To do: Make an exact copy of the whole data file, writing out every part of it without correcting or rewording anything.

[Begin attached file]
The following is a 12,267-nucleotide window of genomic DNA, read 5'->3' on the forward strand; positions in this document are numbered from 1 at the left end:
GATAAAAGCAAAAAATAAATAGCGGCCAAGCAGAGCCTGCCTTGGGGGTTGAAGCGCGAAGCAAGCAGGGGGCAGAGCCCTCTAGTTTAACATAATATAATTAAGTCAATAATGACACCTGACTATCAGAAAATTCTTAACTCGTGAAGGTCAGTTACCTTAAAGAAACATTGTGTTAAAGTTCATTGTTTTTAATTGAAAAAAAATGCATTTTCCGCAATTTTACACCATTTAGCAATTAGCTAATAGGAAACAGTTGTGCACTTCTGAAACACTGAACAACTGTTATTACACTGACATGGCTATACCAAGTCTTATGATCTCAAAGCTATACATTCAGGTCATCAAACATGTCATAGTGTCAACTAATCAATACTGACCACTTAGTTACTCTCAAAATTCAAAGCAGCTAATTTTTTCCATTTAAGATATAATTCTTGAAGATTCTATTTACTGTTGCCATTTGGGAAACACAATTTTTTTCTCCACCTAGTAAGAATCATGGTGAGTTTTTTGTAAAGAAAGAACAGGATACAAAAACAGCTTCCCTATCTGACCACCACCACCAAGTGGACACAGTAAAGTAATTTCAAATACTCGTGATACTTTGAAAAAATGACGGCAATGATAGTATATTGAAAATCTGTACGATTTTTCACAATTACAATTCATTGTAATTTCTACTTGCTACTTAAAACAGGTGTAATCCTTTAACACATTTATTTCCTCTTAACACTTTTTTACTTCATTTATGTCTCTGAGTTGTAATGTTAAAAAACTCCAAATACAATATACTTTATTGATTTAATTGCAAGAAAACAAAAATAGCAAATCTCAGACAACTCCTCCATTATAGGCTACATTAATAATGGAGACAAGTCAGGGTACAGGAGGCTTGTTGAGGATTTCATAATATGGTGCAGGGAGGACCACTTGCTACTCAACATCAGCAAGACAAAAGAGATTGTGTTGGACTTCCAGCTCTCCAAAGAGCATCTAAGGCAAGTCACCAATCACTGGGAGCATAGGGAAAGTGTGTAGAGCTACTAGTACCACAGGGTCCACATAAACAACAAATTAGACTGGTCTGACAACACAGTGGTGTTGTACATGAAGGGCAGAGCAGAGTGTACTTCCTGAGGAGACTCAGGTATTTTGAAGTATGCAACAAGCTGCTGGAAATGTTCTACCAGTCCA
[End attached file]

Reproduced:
The following is a 12,267-nucleotide window of genomic DNA, read 5'->3' on the forward strand; positions in this document are numbered from 1 at the left end:
GATAAAAGCAAAAAATAAATAGCGGCCAAGCAGAGCCTGCCTTGGGGGTTGAAGCGCGAAGCAAGCAGGGGGCAGAGCCCTCTAGTTTAACATAATATAATTAAGTCAATAATGACACCTGACTATCAGAAAATTCTTAACTCGTGAAGGTCAGTTACCTTAAAGAAACATTGTGTTAAAGTTCATTGTTTTTAATTGAAAAAAAATGCATTTTCCGCAATTTTACACCATTTAGCAATTAGCTAATAGGAAACAGTTGTGCACTTCTGAAACACTGAACAACTGTTATTACACTGACATGGCTATACCAAGTCTTATGATCTCAAAGCTATACATTCAGGTCATCAAACATGTCATAGTGTCAACTAATCAATACTGACCACTTAGTTACTCTCAAAATTCAAAGCAGCTAATTTTTTCCATTTAAGATATAATTCTTGAAGATTCTATTTACTGTTGCCATTTGGGAAACACAATTTTTTTCTCCACCTAGTAAGAATCATGGTGAGTTTTTTGTAAAGAAAGAACAGGATACAAAAACAGCTTCCCTATCTGACCACCACCACCAAGTGGACACAGTAAAGTAATTTCAAATACTCGTGATACTTTGAAAAAATGACGGCAATGATAGTATATTGAAAATCTGTACGATTTTTCACAATTACAATTCATTGTAATTTCTACTTGCTACTTAAAACAGGTGTAATCCTTTAACACATTTATTTCCTCTTAACACTTTTTTACTTCATTTATGTCTCTGAGTTGTAATGTTAAAAAACTCCAAATACAATATACTTTATTGATTTAATTGCAAGAAAACAAAAATAGCAAATCTCAGACAACTCCTCCATTATAGGCTACATTAATAATGGAGACAAGTCAGGGTACAGGAGGCTTGTTGAGGATTTCATAATATGGTGCAGGGAGGACCACTTGCTACTCAACATCAGCAAGACAAAAGAGATTGTGTTGGACTTCCAGCTCTCCAAAGAGCATCTAAGGCAAGTCACCAATCACTGGGAGCATAGGGAAAGTGTGTAGAGCTACTAGTACCACAGGGTCCACATAAACAACAAATTAGACTGGTCTGACAACACAGTGGTGTTGTACATGAAGGGCAGAGCAGAGTGTACTTCCTGAGGAGACTCAGGTATTTTGAAGTATGCAACAAGCTGCTGGAAATGTTCTACCAGTCCA